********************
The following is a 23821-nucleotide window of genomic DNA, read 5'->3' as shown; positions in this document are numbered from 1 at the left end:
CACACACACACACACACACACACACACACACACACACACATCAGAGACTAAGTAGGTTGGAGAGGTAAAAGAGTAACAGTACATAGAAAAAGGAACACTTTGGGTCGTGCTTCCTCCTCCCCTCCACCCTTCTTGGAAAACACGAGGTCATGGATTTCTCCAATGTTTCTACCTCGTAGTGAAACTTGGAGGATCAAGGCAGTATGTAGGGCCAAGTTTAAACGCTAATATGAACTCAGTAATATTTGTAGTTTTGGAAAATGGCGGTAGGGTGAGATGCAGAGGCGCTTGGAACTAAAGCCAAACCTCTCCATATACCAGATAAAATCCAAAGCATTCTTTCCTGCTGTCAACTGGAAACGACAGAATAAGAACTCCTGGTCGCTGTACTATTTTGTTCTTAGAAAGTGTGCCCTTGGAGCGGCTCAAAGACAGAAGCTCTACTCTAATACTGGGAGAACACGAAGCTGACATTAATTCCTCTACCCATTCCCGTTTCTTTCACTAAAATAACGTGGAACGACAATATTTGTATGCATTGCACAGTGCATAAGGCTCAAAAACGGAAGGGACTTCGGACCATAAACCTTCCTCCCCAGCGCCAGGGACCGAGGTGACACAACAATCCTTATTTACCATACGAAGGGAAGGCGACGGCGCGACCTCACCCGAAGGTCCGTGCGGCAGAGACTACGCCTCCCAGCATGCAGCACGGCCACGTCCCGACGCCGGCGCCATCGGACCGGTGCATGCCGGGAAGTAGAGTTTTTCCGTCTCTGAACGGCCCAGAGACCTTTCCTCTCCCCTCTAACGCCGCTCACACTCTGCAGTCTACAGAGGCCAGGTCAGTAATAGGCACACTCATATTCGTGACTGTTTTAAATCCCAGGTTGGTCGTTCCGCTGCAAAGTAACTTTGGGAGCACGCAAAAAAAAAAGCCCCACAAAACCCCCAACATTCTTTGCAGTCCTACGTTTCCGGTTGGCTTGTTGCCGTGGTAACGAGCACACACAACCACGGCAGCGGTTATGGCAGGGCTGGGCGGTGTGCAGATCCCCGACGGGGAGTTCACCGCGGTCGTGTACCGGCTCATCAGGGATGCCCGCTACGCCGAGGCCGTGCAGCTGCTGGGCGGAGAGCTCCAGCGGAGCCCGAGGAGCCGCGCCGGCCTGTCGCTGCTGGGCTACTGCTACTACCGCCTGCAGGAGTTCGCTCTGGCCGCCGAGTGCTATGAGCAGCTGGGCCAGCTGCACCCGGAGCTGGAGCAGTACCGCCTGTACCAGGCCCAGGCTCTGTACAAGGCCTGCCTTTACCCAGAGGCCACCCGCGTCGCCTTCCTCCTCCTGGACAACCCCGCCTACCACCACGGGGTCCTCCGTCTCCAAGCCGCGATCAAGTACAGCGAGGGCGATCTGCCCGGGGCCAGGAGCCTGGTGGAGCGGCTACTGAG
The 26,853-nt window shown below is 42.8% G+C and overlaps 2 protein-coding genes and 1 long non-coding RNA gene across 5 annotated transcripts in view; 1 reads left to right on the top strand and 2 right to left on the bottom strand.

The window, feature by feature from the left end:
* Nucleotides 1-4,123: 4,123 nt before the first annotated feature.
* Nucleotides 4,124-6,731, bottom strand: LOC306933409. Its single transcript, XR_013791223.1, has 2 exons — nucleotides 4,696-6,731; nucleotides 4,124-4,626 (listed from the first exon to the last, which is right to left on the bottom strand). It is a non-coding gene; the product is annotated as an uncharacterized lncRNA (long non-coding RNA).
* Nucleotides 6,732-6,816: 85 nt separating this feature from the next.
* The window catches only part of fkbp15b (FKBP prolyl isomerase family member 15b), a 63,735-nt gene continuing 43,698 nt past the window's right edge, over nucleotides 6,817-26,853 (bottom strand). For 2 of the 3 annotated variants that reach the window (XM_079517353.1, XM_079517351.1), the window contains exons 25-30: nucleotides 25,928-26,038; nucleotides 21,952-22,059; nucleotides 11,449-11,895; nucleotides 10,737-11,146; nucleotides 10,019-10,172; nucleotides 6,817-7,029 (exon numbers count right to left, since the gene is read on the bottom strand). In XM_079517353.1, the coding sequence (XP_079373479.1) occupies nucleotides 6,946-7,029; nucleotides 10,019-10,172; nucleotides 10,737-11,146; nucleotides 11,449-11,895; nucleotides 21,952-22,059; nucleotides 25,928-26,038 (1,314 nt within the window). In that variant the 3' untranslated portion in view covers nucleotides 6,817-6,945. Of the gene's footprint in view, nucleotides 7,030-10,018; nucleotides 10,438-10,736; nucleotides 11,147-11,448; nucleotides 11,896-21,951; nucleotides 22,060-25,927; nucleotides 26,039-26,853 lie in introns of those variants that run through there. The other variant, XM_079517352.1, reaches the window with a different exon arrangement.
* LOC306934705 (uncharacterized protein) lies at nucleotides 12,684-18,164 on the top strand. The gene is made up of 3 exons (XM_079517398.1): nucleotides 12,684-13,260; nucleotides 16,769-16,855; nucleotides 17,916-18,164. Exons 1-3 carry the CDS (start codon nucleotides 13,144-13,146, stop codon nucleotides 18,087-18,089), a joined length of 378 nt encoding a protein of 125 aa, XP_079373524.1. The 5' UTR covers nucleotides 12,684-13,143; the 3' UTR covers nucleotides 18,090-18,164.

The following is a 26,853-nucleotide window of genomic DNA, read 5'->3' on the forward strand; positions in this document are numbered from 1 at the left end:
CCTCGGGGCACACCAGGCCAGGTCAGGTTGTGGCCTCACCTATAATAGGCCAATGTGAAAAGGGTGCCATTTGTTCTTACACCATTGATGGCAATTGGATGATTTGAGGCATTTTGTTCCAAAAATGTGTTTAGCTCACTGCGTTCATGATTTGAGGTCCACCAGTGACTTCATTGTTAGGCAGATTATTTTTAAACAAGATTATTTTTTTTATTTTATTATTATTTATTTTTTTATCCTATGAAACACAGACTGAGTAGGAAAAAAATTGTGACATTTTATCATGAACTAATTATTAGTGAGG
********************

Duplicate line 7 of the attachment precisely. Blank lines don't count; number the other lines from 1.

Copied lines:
* Nucleotides 6,732-6,816: 85 nt separating this feature from the next.